PMS is never going to be a breeze, and there is much more to it than I have discussed.   Again if you have any more questions, feel free to contact me or visit me at Alive Health Centre in Oakridge mall.

2 thoughts on “PMS – Premenstrual Syndrome

  1. I am looking intot Estrosense and its side effects. I have been taking them for a year now because of my fibroids and heavy bleeding but I’m suspecting it has hastened my hypothyroid symptoms. I have just read about Goitrogens and among them are kale, broccoli, cauliflower which are what Estrosense is made of.

  2. Hello Le,
    I was able to get a response from Preferred Nutritions ND. Here is the answer to your questions:

    “Goitrogens (from the Linus Pauling Institute)
    Some foods contain substances that interfere with iodine utilization or thyroid hormone production; these substances are called goitrogens. The occurrence of goiter in the Democratic Republic of Congo has been related to the consumption of casava, which contains a compound that is metabolized to thiocyanate and blocks thyroidal uptake of iodine. Some species of millet and cruciferous vegetables (for example, cabbage, broccoli, cauliflower, and Brussels sprouts) also contain goitrogens. Further, the soybean isoflavones, genistein and daidzein, have been found to inhibit thyroid hormone synthesis (15). Most of these goitrogens are not of clinical importance unless they are consumed in large amounts or there is coexisting iodine deficiency.
    What is important to emphasize is that goitrogens (soy, broccoli, kale, brussel sprouts etc.) will NOT cause hypothyroidism in someone with healthy thyroid function nor will they be harmful when used in MODERATION by those whose thyroid function is impaired (hypothyroid) but EXCESSIVE use of these foods….for example if you were eating broccoli for breakfast, lunch and dinner for weeks at a time, or soy products for every meal then this would be a problem. I really don’t see how Estrosense would be affecting someone’s thyroid or even exacerbating a potential hypothyroid person as the sulforaphane from the broccoli in Estrosense is a pretty low dose to start with and of course the benefits of that compound completely outweigh the very low potential effect that it could have on the thyroid.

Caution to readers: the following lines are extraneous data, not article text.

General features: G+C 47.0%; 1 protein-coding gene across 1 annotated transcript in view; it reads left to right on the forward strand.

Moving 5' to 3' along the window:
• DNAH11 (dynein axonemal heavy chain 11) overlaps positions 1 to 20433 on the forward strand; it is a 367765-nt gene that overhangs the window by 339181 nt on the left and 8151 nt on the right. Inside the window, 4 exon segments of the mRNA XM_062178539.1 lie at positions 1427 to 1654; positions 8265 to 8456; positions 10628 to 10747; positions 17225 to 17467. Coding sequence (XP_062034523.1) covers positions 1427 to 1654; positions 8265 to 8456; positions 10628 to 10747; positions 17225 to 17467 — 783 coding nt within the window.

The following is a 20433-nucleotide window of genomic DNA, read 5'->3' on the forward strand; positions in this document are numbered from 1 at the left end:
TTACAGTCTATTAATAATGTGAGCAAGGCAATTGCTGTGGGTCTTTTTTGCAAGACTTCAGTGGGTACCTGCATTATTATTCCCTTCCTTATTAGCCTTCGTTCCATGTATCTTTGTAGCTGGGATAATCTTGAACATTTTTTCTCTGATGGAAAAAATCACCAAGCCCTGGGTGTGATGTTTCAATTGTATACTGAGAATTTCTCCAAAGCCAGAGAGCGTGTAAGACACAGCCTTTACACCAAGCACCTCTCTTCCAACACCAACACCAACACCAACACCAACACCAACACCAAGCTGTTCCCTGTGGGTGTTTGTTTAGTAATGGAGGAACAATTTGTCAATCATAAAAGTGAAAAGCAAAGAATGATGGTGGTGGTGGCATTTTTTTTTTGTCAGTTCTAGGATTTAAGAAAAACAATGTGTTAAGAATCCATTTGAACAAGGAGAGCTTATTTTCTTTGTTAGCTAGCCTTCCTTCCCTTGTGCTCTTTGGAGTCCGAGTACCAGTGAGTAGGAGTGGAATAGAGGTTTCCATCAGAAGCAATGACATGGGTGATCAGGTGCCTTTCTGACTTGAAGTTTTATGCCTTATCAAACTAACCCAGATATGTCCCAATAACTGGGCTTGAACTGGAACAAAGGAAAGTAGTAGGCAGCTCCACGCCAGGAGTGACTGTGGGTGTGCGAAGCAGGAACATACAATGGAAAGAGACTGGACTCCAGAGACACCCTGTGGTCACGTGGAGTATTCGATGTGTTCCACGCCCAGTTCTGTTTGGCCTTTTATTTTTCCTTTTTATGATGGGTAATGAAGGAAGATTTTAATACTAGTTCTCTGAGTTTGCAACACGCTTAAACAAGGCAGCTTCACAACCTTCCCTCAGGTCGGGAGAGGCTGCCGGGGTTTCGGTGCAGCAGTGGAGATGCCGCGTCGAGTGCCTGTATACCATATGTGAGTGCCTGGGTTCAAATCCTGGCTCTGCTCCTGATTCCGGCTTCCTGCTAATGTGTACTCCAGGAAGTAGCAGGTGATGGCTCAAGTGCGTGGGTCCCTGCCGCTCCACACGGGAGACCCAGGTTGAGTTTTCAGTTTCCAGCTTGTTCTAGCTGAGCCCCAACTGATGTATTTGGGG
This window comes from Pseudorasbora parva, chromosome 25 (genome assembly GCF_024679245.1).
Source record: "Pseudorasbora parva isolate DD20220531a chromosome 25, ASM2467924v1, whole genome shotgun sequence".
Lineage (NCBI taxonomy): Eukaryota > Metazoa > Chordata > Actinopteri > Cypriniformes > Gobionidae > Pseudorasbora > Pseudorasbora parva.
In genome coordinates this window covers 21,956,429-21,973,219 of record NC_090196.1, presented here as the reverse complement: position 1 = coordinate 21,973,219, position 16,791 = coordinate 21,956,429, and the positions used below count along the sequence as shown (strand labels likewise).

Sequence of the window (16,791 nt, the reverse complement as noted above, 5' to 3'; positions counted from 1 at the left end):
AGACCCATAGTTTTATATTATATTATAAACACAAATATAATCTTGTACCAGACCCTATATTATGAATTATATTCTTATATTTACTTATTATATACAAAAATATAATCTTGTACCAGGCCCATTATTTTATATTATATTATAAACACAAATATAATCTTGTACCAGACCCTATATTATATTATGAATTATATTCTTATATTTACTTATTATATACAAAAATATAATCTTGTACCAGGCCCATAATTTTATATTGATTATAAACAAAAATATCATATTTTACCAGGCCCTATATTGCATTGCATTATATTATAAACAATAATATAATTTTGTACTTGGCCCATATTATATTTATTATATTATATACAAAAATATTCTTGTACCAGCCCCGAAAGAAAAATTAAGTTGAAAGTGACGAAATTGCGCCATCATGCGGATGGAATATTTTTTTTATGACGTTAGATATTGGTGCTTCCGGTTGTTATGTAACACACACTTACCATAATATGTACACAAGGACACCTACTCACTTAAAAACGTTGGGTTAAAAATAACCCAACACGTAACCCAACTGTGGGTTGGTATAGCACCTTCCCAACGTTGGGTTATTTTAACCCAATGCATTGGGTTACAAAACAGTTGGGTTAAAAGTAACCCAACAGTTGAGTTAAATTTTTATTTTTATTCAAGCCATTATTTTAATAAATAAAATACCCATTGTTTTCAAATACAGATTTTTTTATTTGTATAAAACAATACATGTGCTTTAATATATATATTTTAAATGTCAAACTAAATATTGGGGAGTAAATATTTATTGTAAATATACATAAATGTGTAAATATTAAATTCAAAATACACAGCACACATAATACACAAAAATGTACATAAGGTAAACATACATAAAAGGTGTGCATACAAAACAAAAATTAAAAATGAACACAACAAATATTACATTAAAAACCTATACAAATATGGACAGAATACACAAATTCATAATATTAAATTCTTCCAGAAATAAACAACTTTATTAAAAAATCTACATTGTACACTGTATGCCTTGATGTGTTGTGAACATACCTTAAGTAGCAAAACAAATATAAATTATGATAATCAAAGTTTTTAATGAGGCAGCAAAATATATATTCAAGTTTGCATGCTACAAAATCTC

I usually counsel my patients with hypothyroidism to continue to consume goitrogenic foods in moderation and I have never seen someone’s thyroid levels completely decline by doing this (and I have A LOT of hypothyroid patients).
    Also during my research, most of the monographs I found on sulforaphane listed no such side effects or contraindications for thyroid disease.”

    Thank you Le for your comment and I hope you have a great weekend!

    Shannon Chung